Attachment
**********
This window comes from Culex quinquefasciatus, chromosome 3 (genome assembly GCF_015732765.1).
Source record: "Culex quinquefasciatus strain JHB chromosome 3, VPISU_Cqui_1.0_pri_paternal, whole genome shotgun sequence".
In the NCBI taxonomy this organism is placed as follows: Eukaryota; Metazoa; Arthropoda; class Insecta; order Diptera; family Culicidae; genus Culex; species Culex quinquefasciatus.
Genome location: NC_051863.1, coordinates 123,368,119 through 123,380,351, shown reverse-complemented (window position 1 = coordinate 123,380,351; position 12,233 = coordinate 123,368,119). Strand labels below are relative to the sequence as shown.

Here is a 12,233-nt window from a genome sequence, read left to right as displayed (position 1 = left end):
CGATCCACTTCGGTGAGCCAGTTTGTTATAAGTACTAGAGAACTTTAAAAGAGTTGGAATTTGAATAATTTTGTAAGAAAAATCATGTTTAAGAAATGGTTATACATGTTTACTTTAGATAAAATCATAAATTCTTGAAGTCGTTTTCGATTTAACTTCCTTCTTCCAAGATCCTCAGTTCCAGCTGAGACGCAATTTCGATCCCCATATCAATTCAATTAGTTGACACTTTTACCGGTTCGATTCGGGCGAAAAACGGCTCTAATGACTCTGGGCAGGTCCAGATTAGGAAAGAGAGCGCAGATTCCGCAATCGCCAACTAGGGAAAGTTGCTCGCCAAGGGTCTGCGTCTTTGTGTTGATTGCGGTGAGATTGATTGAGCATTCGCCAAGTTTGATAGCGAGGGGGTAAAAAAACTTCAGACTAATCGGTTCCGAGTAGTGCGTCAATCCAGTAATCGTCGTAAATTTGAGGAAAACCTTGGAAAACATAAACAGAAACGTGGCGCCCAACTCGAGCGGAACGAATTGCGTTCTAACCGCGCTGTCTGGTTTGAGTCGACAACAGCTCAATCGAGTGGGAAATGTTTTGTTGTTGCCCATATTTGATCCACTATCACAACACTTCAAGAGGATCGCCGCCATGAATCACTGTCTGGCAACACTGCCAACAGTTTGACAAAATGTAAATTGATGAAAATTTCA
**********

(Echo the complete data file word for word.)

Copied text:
This window comes from Culex quinquefasciatus, chromosome 3 (genome assembly GCF_015732765.1).
Source record: "Culex quinquefasciatus strain JHB chromosome 3, VPISU_Cqui_1.0_pri_paternal, whole genome shotgun sequence".
In the NCBI taxonomy this organism is placed as follows: Eukaryota; Metazoa; Arthropoda; class Insecta; order Diptera; family Culicidae; genus Culex; species Culex quinquefasciatus.
Genome location: NC_051863.1, coordinates 123,368,119 through 123,380,351, shown reverse-complemented (window position 1 = coordinate 123,380,351; position 12,233 = coordinate 123,368,119). Strand labels below are relative to the sequence as shown.

Here is a 12,233-nt window from a genome sequence, read left to right as displayed (position 1 = left end):
CGATCCACTTCGGTGAGCCAGTTTGTTATAAGTACTAGAGAACTTTAAAAGAGTTGGAATTTGAATAATTTTGTAAGAAAAATCATGTTTAAGAAATGGTTATACATGTTTACTTTAGATAAAATCATAAATTCTTGAAGTCGTTTTCGATTTAACTTCCTTCTTCCAAGATCCTCAGTTCCAGCTGAGACGCAATTTCGATCCCCATATCAATTCAATTAGTTGACACTTTTACCGGTTCGATTCGGGCGAAAAACGGCTCTAATGACTCTGGGCAGGTCCAGATTAGGAAAGAGAGCGCAGATTCCGCAATCGCCAACTAGGGAAAGTTGCTCGCCAAGGGTCTGCGTCTTTGTGTTGATTGCGGTGAGATTGATTGAGCATTCGCCAAGTTTGATAGCGAGGGGGTAAAAAAACTTCAGACTAATCGGTTCCGAGTAGTGCGTCAATCCAGTAATCGTCGTAAATTTGAGGAAAACCTTGGAAAACATAAACAGAAACGTGGCGCCCAACTCGAGCGGAACGAATTGCGTTCTAACCGCGCTGTCTGGTTTGAGTCGACAACAGCTCAATCGAGTGGGAAATGTTTTGTTGTTGCCCATATTTGATCCACTATCACAACACTTCAAGAGGATCGCCGCCATGAATCACTGTCTGGCAACACTGCCAACAGTTTGACAAAATGTAAATTGATGAAAATTTCA